The Woman in Limbo - S1-E22

Other mistake: Hodges and Angie find a piece of paper buried with Bones' mother and they tell Bones that the date of the movie is September 22, 1993. The ticket has two dates, September 22, 1993 and in two different places it says April 22, 1993. The Fugitive was released August 6th, 1993.

The Knight on the Grid - S3-E8

Other mistake: Towards the end of the episode, Bones and Booth visit social services and discover the identify of an elderly man whom they then suspect to be a Gormagon Master, who had retired from social services and lived in a nursing home. Much earlier in the episode, back at the lab, there is a glass panel with a flow chart of Masters and Apprentice Gormagon's - one labeled Master has the picture of the old man from the nursing home - this is before the visit to social services or the nursing home. (00:28:20)

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The Party in the Pants - S8-E22

Other mistake: The body falls from the excavator revealing there is no other debris in the excavator. However when the team get there they are told that the load in the bucket fell on the body, crushing the head. (00:03:15)

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The Witch in the Wardrobe - S5-E20

Other mistake: The firemen open the closet and find the witch skeleton... in a wooden closet in a totally burned down house? The wooden closet is completely unaffected by the fire.

The Woman in the Garden - S1-E13

Other mistake: Just after Booth realises the drive by was done to help the gang member escape, we see him run up to Bones who's on the forensic platform. However Booth doesn't swipe his pass to allow him entry. Whenever anyone walks up without swiping the card, a siren goes off and the security guard stops them. Regardless of who they are, as demonstrated in several episodes. (00:06:00)

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The Bones on a Blue Line - S5-E15

Other mistake: In the subway tunnel Daisey is surprised to see a white cane and comes to the conclusion the victim was blind, However, in the scene before this, it was established on the forensics platform that the victim was blind due to a surgical implant. (00:12:00)

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The Skull in the Desert - S1-E17

Other mistake: When Bones, Booth and Angela are in the desert looking for the crime scene and sheriff's sister, Booth mentions they are at least five days walking distance from the highway. A few moments later you can see trucks and other vehicles go by on a highway in the far background. (00:30:02 - 00:31:22)

Man in the Outhouse - S4-E3

Other mistake: Early in the episode, when the body from the outhouse is in the lab, the gang are all wearing bio-hazard suits. Sweets' suit has an opening along the rear-left section of the facemask - perhaps 3" long, and a half-inch high - making the point of the suit completely useless. (00:05:10)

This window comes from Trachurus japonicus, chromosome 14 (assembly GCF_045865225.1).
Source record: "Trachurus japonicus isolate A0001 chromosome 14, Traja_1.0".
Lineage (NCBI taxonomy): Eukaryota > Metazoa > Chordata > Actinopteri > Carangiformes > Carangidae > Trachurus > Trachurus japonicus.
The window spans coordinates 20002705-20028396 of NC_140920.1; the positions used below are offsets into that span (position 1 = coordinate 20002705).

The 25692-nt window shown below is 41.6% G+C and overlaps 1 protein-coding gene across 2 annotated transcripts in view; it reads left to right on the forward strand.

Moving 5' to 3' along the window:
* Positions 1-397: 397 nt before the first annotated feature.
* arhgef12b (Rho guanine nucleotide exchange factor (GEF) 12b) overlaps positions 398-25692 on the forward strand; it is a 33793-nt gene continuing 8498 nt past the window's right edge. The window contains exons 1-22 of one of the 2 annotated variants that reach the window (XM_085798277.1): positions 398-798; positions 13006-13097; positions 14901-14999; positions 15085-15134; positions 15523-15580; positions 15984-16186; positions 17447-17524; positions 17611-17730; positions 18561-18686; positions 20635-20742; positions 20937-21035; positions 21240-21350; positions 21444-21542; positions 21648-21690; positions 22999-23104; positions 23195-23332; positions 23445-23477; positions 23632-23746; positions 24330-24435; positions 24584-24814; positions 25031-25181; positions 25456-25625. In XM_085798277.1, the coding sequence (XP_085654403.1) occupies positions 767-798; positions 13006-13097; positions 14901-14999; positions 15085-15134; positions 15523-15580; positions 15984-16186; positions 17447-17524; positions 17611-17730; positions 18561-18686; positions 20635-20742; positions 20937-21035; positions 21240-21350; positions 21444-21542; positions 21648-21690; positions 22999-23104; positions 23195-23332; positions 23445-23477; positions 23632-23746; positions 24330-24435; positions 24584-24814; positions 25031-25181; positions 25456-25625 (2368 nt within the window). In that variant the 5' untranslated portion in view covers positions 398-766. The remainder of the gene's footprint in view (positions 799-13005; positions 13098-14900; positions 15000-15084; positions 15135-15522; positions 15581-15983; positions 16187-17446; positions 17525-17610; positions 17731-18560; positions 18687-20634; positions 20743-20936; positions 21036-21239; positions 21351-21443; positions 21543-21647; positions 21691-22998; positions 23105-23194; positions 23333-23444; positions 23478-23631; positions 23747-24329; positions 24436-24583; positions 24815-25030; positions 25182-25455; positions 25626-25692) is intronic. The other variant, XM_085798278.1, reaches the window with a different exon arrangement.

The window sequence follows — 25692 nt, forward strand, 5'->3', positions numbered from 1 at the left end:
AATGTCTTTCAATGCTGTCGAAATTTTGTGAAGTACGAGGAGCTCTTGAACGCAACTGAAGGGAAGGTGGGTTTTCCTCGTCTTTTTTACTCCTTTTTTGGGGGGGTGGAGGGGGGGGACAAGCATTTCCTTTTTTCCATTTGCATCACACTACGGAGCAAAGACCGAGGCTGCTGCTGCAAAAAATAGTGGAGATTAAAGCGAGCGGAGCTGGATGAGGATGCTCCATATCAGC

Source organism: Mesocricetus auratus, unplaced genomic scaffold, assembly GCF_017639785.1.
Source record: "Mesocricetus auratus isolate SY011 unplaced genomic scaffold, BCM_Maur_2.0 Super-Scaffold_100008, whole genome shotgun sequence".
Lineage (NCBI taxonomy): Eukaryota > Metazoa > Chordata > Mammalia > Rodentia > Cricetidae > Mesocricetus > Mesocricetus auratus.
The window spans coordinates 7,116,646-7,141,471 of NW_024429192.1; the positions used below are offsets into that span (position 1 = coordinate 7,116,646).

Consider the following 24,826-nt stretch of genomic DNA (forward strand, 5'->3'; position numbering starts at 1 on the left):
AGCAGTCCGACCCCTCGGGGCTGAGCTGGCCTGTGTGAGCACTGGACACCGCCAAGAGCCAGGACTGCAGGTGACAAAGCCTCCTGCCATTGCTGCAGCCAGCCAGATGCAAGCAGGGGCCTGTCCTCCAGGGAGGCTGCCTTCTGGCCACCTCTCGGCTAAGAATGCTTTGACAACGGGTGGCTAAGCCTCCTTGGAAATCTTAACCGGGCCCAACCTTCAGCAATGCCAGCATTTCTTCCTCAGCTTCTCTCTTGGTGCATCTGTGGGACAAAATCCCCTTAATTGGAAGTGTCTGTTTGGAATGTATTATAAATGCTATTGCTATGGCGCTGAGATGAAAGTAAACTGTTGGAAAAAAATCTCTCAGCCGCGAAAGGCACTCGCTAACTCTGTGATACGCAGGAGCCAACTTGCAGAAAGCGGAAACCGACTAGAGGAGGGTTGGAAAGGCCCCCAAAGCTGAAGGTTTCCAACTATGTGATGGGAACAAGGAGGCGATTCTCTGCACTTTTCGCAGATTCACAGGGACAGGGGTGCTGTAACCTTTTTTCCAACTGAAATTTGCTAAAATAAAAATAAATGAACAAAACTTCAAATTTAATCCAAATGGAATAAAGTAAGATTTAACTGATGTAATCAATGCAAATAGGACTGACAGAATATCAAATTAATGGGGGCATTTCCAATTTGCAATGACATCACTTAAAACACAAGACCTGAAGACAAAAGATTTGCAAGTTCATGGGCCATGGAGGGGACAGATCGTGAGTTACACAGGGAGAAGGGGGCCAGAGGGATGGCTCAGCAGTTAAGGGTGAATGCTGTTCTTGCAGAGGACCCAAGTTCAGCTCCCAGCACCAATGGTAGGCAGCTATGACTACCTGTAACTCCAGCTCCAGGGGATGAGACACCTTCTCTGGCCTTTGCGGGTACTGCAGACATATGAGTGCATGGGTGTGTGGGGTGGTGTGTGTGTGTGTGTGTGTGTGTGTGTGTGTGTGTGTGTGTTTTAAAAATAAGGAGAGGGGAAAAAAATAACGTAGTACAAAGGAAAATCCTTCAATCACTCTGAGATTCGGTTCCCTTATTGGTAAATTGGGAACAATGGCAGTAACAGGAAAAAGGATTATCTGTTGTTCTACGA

The X in the File - S5-E11

Factual error: The Roswell, New Mexico sheriff forces Bones to examine the body because it was found in his jurisdiction. But later in the episode, we learn that the body was found 2 kilometers from the border of Mexico. Roswell is not even in a county on the border of New Mexico much less one that borders Mexico. In fact the closest border to Roswell between the US and Mexico would be in Texas - hours drive away. The Roswell sheriff would have no jurisdiction.


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The Dwarf in the Dirt - S5-E7

Trivia: At around 5 mins 11 seconds into the episode, Vincent Nigel-Murrey and Dr. Saroyan are discussing the bones on the forensic platform. In the background of a shot of Vincent, the x-ray on the screen is of Homer Simpson's head in the middle of the screen, instead of a real human skull.


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The Girl in the Mask - S4-E23

Question: When Doctor Brennan is examining the victim's skull, she states that a "straight suture across the palatine bone" indicates that the victim was a native Japanese speaker. I've studied linguistics, but I've never heard of a person's native language actually affecting their anatomy. So, for example: would a person of Japanese heritage who was born and raised in the US and spoke only English be distinguishable from a person who grew up in Japan and spoke only Japanese, purely by their palatine bones? (00:06:10)


Answer: Since the palatine bone is a bone that helps form the mouth it has a lot to do with speaking. The shape of it differs a lot depending on your ethnic background. I would guess that they, in the show, meant that the person's bone tells that they were Japanese and that it was "made for the purpose of speaking Japanese." That's what I'd assume anyway. I've studied molecular biology though, so I'm not an expert on bones.

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